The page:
Richard Bogren, Owings, Allen D.
News Release Distributed 12/28/12
By Allen Owings
LSU AgCenter horticulturist
HAMMOND, La. – Winter is here, and this leads to many questions about protecting landscape plants during the cold months of December, January and February.
It is important to pay attention to the weather forecasts this time of year and try to know a couple days ahead of time when a freeze may be approaching. Keep in mind frosts and freezes are different. The weather conditions prior to a freeze or frost also play a role in how these temperatures affect plants.
You can do several things to help your plants survive low temperatures.
Thoroughly water landscape plants before a freeze if the soil is dry. This is especially important for container-grown plants. Shrubs in landscape beds can also be helped with irrigation prior to freezes. It would be best, however, to make sure your shrubs received adequate irrigation or rainfall during fall. Strong, dry winds that frequently accompany cold fronts may cause damage by drying plants out, and watering helps to prevent this. Wetting the foliage of plants before a freeze does not, however, provide any cold protection.
Move all tender plants in containers and hanging baskets into buildings where the temperature will stay above freezing. If this is not possible, group all container plants in a protected area (like the inside corner of a covered patio) and cover them with plastic. Keep in mind that your cool-season bedding plants are adapted to the cold temperatures that are normal in Louisiana during winter, so cold protection typically is not needed.
For plants growing in the ground, mulch with a loose, dry material such as pine straw or leaves. Mulches will only protect what they cover and are best used to protect below-ground parts and crowns. Or they may be used to completely cover low-growing plants to a depth of 4 to 6 inches.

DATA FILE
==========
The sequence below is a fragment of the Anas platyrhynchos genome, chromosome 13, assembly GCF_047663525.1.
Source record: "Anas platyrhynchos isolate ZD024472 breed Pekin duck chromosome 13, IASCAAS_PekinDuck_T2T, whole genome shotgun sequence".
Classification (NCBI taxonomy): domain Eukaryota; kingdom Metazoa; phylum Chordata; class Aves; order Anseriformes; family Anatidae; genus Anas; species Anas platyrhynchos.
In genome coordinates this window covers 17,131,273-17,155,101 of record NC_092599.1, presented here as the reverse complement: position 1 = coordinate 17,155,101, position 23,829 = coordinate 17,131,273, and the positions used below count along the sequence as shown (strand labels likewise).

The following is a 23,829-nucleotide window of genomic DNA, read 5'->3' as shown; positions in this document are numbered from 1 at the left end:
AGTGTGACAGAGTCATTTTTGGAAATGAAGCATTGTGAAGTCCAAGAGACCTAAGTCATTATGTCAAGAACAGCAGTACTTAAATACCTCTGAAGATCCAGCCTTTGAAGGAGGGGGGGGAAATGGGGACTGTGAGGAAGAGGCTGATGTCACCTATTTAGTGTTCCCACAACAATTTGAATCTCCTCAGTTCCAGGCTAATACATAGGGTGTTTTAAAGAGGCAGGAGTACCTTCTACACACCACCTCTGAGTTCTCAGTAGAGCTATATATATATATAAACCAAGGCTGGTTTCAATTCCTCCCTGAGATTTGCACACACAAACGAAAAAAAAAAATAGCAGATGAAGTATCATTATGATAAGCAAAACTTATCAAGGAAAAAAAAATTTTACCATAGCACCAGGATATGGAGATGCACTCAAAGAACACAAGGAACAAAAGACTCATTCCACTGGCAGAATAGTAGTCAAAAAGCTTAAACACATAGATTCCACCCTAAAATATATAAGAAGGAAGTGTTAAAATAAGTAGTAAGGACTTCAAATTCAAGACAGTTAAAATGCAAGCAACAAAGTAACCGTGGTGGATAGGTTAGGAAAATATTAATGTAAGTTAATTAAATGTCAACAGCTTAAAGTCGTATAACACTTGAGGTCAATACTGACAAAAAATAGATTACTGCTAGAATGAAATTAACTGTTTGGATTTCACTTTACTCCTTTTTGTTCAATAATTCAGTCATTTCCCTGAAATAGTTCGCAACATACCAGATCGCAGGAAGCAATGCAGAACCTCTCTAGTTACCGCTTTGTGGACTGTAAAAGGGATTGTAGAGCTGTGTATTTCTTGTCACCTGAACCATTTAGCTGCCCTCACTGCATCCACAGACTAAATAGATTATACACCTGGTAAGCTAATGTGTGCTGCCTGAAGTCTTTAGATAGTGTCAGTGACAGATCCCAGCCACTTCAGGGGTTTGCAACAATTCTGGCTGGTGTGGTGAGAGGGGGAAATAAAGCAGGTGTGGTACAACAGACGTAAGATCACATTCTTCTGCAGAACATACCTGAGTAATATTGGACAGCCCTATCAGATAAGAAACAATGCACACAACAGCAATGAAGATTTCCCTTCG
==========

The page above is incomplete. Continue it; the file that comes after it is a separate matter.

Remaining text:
But don’t leave a complete cover of mulch on for more than three or four days. Many folks heavily mulch their tropical hibiscus in landscape beds using this method. Smaller, individual plants can be protected by covering them with various sizes of cardboard or plastic foam boxes.
Larger plants can be protected by creating a simple structure and covering it with sheets, quilts or plastic. The structure holds the covering off the foliage, preventing branch breakage and improving cold protection. You need nothing more elaborate than three stakes slightly taller than the plant driven into the ground. The cover should extend to the ground and be sealed with soil, stones or bricks. Plastic covers should be vented or removed on sunny, warm days.
For severe freezes, when temperatures dip into the teens, providing a heat source under the covering helps. A safe, easy way to do this is to generously wrap or drape the plant with small outdoor Christmas lights. The lights provide heat but do not get hot enough to burn the plant or cover. Please be careful and use only outdoor extension cords and sockets.
If necessary, you may prune a large plant to make its size more practical to cover.
You can see more about work being done in landscape horticulture by viewing the LSU AgCenter Hammond Research Station website. Also, like us on Facebook. You can find an abundance of landscape information for both home gardeners and industry professionals.